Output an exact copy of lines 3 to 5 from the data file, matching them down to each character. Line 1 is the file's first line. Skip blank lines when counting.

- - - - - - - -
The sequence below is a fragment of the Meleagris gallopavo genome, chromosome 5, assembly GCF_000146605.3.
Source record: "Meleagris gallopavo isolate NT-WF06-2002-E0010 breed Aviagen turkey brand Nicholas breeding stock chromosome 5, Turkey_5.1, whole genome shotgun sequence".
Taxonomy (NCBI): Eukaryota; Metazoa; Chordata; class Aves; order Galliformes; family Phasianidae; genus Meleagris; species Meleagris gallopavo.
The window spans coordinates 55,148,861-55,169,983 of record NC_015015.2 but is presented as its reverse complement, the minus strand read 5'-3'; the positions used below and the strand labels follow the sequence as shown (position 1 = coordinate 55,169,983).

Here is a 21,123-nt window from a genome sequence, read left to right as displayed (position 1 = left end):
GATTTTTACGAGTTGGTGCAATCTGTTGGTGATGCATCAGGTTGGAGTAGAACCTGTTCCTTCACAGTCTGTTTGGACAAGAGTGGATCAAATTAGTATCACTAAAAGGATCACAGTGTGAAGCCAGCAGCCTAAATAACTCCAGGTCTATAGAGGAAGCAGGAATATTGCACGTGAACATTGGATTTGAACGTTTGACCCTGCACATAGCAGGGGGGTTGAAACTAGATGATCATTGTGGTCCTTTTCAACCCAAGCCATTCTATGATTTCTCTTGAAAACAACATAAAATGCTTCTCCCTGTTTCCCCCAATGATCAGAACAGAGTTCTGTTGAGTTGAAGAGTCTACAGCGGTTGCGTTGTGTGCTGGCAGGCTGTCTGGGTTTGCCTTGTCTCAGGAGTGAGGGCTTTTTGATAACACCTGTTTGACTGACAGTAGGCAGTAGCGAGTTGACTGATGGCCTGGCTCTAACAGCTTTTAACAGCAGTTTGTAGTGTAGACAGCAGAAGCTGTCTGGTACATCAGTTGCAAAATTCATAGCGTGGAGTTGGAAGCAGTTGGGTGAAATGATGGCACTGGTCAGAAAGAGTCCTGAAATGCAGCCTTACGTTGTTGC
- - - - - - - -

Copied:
Taxonomy (NCBI): Eukaryota; Metazoa; Chordata; class Aves; order Galliformes; family Phasianidae; genus Meleagris; species Meleagris gallopavo.
The window spans coordinates 55,148,861-55,169,983 of record NC_015015.2 but is presented as its reverse complement, the minus strand read 5'-3'; the positions used below and the strand labels follow the sequence as shown (position 1 = coordinate 55,169,983).

Here is a 21,123-nt window from a genome sequence, read left to right as displayed (position 1 = left end):